Role of Cl− in Electrogenic H+ Secretion by Cortical Distal Tubule

Role of Cl− in Electrogenic H+ Secretion by Cortical Distal Tubule The presence of an electrogenic H+-ATPase has been described in the late distal tubule, a segment which contains intercalated cells. The present paper studies the electrogenicity of this transport mechanism, which has been demonstrated in turtle bladder and in cortical collecting duct. Transepithelial PD (V t ) was measured by means of Ling-Gerard microelectrodes in late distal tubule of rat renal cortex during in vivo microperfusion. The tubules were perfused with electrolyte solutions to which 2 × 10−7 m bafilomycin or 4.6 × 10−8 m concanamycin were added. No significant increase in lumen-negative V t upon perfusion with these inhibitors as compared to control, was observed as well as when 10−3 m amiloride, 10−5 m benzamil or 3 mm Ba2+ were perfused alone or in combination. The effect of an inhibition of electrogenic H+ secretion, i.e., increase in lumen-negative V t by 2–4 mV, was observed only when Cl− channels were blocked by 10−5 m 5-nitro-2-(3-phenylpropylamino) benzoic acid (NPPB). This blocker also reduced the rate of bicarbonate reabsorption in this segment from 1.21 ± 0.14 (n= 8) to 0.62 ± 0.03 (8) nmol.cm−2.sec−1 as determined by stationary microperfusion and pH measurement by ion-exchange resin microelectrodes. These results indicate that: (i) the participation of the vacuolar H+ ATPase in the establishment of cortical late distal tubule V t is minor in physiological conditions, but can be demonstrated after blocking Cl− channels, thus suggesting a shunting effect of this anion; and, (ii) the rate of H+ secretion in this segment is reduced by a Cl− channel blocker, supporting coupling of H+-ATPase with Cl− transport. http://www.deepdyve.com/assets/images/DeepDyve-Logo-lg.png The Journal of Membrane Biology Springer Journals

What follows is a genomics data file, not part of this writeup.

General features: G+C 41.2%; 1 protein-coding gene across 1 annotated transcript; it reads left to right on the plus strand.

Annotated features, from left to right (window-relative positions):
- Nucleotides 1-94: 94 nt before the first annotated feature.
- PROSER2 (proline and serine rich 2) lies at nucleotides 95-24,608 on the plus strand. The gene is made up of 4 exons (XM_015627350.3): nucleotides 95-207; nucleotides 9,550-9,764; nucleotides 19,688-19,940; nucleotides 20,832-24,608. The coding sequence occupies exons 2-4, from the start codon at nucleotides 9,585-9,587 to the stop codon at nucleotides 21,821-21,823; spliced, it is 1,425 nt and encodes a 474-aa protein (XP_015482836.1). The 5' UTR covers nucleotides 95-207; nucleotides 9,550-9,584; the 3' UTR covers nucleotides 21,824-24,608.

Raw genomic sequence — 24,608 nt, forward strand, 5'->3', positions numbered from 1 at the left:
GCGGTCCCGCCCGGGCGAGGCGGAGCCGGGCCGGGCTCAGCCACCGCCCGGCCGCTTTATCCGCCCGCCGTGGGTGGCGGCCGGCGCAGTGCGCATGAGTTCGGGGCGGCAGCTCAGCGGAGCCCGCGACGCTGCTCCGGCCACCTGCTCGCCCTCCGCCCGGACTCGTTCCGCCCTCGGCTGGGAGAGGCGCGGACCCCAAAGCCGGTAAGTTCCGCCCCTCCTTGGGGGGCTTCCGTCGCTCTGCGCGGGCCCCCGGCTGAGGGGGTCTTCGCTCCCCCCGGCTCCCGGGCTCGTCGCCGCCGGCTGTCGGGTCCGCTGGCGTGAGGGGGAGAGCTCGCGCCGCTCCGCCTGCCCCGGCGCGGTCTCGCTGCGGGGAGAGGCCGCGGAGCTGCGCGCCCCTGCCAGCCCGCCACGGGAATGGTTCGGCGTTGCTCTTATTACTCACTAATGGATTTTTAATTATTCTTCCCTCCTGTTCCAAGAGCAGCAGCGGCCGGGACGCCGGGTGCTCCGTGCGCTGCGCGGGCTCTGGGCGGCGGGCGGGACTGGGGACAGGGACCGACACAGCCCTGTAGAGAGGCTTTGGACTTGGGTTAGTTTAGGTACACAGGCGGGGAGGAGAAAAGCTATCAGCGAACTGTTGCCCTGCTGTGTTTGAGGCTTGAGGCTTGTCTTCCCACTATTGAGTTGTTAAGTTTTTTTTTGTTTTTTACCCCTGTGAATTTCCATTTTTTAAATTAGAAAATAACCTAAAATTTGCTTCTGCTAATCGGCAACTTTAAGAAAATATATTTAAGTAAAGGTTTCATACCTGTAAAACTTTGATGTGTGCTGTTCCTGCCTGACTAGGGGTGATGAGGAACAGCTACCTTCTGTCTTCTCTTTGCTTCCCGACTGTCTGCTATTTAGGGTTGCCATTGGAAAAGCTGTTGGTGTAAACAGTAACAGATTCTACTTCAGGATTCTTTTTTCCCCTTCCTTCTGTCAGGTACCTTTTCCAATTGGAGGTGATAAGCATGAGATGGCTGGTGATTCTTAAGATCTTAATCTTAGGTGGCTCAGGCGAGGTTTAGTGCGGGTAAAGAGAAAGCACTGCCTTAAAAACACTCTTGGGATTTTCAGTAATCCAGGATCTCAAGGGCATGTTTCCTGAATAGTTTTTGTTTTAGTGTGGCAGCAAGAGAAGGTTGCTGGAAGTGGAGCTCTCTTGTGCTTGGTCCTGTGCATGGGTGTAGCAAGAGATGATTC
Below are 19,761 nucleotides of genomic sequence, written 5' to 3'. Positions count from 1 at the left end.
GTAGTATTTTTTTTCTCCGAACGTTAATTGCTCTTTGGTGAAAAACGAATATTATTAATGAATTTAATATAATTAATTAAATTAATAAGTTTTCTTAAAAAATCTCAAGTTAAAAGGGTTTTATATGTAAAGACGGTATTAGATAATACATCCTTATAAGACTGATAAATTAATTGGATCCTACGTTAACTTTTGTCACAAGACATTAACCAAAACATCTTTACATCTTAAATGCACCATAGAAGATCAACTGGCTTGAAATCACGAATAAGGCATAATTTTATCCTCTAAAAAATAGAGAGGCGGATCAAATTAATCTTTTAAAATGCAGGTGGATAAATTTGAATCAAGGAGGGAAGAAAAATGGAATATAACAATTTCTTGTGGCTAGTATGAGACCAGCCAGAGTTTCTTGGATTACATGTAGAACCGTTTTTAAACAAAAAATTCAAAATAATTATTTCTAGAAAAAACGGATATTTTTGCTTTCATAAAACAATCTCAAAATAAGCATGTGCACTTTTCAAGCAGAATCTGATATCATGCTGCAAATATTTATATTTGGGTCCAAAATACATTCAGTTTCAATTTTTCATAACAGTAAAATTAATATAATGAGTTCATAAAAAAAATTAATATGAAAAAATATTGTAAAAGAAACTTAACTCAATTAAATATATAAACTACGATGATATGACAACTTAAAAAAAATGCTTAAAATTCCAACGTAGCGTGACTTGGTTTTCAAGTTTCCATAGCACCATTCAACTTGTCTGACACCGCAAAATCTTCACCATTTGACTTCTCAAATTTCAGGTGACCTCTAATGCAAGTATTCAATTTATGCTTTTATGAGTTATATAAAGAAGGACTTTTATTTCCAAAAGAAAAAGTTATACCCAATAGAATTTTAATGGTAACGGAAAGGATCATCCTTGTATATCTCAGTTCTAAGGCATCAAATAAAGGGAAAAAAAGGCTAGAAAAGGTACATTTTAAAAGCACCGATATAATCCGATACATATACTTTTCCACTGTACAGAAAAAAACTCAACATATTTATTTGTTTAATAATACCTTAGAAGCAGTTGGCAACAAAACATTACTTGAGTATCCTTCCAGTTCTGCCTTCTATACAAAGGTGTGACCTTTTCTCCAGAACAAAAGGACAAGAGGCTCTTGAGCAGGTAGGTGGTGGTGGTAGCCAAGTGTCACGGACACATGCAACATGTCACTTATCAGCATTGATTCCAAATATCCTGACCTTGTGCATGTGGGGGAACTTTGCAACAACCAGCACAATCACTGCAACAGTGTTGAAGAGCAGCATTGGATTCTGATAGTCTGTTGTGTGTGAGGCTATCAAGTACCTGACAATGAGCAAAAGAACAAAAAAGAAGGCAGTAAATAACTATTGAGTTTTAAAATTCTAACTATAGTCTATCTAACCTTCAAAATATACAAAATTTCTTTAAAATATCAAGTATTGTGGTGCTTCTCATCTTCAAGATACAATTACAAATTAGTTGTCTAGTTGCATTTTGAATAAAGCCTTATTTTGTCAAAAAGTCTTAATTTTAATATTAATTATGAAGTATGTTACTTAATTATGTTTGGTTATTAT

Role of Cl− in Electrogenic H+ Secretion by Cortical Distal Tubule

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Publisher
Springer-Verlag
Copyright
Copyright © Inc. by 1997 Springer-Verlag New York
Subject
Life Sciences; Biochemistry, general; Human Physiology
ISSN
0022-2631
eISSN
1432-1424
D.O.I.
10.1007/s002329900228
Publisher site
See Article on Publisher Site

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